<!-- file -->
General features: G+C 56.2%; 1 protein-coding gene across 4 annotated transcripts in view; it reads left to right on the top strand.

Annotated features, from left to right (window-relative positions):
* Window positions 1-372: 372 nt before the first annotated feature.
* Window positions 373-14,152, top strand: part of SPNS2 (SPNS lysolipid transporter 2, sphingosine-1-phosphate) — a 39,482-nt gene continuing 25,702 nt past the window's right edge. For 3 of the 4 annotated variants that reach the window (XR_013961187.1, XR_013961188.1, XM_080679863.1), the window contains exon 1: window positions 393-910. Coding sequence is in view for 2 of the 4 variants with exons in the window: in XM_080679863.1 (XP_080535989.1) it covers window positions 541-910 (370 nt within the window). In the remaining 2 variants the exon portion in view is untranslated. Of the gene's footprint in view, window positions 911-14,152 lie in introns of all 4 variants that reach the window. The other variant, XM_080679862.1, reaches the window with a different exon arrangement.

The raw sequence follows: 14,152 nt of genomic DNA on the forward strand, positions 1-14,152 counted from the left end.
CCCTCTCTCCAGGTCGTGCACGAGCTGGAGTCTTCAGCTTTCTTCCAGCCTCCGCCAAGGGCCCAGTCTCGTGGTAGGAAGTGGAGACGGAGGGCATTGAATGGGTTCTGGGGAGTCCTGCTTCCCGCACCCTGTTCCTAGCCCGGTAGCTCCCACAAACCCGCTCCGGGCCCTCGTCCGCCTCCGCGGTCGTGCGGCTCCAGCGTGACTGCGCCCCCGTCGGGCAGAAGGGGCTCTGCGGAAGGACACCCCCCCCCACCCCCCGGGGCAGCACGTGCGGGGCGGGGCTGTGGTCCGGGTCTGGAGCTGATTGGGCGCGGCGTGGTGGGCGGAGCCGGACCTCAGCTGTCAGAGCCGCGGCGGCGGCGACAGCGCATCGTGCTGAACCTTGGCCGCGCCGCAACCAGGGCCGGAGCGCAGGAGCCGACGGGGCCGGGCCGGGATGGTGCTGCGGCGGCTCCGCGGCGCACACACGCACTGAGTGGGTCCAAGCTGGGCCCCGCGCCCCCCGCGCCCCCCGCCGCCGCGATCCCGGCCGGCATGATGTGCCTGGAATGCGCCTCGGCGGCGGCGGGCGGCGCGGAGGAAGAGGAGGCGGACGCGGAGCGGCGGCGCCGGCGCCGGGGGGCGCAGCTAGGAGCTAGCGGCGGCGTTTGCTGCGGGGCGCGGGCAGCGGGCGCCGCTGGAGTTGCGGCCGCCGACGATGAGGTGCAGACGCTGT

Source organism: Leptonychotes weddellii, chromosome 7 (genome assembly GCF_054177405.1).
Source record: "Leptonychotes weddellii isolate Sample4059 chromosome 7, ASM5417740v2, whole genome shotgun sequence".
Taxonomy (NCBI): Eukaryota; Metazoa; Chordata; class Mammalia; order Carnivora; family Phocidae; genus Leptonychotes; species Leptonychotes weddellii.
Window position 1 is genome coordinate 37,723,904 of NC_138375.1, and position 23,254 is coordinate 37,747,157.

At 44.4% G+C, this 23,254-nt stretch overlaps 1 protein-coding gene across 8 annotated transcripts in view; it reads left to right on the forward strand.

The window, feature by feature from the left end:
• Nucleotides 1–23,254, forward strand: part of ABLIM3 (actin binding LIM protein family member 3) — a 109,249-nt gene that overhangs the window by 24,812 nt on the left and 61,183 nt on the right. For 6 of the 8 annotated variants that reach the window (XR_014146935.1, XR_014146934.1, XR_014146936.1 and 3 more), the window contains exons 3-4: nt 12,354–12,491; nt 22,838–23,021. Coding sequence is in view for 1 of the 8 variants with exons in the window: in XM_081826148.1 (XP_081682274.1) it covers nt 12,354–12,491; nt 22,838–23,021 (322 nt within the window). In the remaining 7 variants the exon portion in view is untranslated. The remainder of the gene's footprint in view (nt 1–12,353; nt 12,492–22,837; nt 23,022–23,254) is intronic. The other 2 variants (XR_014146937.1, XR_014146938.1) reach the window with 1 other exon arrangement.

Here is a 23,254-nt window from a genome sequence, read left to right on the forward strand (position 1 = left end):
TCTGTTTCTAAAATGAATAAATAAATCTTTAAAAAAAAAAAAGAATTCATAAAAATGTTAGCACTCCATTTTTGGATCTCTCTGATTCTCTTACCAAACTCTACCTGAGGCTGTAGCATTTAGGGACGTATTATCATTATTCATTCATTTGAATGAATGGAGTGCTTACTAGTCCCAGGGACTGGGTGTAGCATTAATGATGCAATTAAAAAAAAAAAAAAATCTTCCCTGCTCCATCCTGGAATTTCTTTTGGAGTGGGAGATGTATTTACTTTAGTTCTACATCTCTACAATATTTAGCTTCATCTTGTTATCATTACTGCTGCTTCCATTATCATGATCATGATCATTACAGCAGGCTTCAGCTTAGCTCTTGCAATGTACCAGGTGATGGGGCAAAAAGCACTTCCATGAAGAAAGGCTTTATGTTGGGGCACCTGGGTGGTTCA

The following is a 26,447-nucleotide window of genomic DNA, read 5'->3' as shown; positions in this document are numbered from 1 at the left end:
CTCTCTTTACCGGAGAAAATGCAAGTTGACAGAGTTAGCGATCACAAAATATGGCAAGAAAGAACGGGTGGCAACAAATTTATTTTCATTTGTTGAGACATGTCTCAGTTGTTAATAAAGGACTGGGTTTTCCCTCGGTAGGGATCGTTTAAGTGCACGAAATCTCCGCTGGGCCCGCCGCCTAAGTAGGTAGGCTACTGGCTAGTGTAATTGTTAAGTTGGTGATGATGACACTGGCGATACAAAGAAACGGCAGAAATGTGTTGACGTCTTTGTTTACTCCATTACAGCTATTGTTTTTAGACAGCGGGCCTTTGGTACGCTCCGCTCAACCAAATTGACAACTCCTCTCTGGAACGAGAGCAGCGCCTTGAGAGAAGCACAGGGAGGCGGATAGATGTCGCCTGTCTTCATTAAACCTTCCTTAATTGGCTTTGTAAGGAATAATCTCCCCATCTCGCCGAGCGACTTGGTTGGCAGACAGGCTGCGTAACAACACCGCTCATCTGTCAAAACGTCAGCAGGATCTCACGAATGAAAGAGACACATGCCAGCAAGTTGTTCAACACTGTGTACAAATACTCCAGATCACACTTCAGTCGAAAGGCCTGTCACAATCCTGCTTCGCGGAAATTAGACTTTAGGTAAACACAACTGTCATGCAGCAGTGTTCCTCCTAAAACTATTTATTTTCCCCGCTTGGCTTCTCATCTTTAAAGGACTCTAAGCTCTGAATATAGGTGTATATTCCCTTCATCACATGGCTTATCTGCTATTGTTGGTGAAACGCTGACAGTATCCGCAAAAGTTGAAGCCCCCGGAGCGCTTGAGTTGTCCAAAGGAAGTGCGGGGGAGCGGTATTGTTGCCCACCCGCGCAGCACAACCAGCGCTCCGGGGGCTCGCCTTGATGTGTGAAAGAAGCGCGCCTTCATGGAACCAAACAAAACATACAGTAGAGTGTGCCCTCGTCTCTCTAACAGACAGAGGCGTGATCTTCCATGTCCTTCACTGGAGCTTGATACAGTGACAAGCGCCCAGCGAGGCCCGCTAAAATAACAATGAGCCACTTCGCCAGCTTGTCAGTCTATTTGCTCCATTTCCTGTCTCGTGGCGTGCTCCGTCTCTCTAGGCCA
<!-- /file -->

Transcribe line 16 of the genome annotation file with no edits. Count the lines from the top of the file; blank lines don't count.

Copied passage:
The following is a 26,447-nucleotide window of genomic DNA, read 5'->3' as shown; positions in this document are numbered from 1 at the left end: